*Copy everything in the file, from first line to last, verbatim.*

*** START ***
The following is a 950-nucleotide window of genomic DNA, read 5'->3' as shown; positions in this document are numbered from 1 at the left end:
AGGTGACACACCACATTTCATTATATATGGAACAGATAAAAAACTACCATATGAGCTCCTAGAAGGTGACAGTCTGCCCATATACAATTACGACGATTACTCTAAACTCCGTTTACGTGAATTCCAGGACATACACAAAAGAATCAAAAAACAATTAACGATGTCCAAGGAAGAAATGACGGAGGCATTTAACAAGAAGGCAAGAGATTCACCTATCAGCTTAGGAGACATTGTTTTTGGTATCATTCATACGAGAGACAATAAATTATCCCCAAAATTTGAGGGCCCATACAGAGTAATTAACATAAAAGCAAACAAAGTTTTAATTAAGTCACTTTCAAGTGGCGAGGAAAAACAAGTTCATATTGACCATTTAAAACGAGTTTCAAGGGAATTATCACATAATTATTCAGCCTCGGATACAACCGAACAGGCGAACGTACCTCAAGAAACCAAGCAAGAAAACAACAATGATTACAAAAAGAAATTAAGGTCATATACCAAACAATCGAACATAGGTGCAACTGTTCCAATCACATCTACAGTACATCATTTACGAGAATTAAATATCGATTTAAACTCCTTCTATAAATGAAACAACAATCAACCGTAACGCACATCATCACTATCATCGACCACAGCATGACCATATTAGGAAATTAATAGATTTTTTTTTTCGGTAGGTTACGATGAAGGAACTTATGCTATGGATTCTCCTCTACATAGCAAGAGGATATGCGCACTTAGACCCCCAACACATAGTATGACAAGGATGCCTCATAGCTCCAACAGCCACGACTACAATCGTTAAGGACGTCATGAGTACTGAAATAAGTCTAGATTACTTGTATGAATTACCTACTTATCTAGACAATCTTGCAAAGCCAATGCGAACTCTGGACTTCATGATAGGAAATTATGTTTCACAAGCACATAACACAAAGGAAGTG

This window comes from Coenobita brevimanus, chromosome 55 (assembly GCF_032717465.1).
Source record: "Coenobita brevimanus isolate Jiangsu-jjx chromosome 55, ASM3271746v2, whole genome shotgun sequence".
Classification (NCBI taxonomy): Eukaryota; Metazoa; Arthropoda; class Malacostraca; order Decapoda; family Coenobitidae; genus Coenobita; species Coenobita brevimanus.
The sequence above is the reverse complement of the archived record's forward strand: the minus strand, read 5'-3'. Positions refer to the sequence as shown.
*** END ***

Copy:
The following is a 950-nucleotide window of genomic DNA, read 5'->3' as shown; positions in this document are numbered from 1 at the left end:
AGGTGACACACCACATTTCATTATATATGGAACAGATAAAAAACTACCATATGAGCTCCTAGAAGGTGACAGTCTGCCCATATACAATTACGACGATTACTCTAAACTCCGTTTACGTGAATTCCAGGACATACACAAAAGAATCAAAAAACAATTAACGATGTCCAAGGAAGAAATGACGGAGGCATTTAACAAGAAGGCAAGAGATTCACCTATCAGCTTAGGAGACATTGTTTTTGGTATCATTCATACGAGAGACAATAAATTATCCCCAAAATTTGAGGGCCCATACAGAGTAATTAACATAAAAGCAAACAAAGTTTTAATTAAGTCACTTTCAAGTGGCGAGGAAAAACAAGTTCATATTGACCATTTAAAACGAGTTTCAAGGGAATTATCACATAATTATTCAGCCTCGGATACAACCGAACAGGCGAACGTACCTCAAGAAACCAAGCAAGAAAACAACAATGATTACAAAAAGAAATTAAGGTCATATACCAAACAATCGAACATAGGTGCAACTGTTCCAATCACATCTACAGTACATCATTTACGAGAATTAAATATCGATTTAAACTCCTTCTATAAATGAAACAACAATCAACCGTAACGCACATCATCACTATCATCGACCACAGCATGACCATATTAGGAAATTAATAGATTTTTTTTTTCGGTAGGTTACGATGAAGGAACTTATGCTATGGATTCTCCTCTACATAGCAAGAGGATATGCGCACTTAGACCCCCAACACATAGTATGACAAGGATGCCTCATAGCTCCAACAGCCACGACTACAATCGTTAAGGACGTCATGAGTACTGAAATAAGTCTAGATTACTTGTATGAATTACCTACTTATCTAGACAATCTTGCAAAGCCAATGCGAACTCTGGACTTCATGATAGGAAATTATGTTTCACAAGCACATAACACAAAGGAAGTG

This window comes from Coenobita brevimanus, chromosome 55 (assembly GCF_032717465.1).
Source record: "Coenobita brevimanus isolate Jiangsu-jjx chromosome 55, ASM3271746v2, whole genome shotgun sequence".
Classification (NCBI taxonomy): Eukaryota; Metazoa; Arthropoda; class Malacostraca; order Decapoda; family Coenobitidae; genus Coenobita; species Coenobita brevimanus.
The sequence above is the reverse complement of the archived record's forward strand: the minus strand, read 5'-3'. Positions refer to the sequence as shown.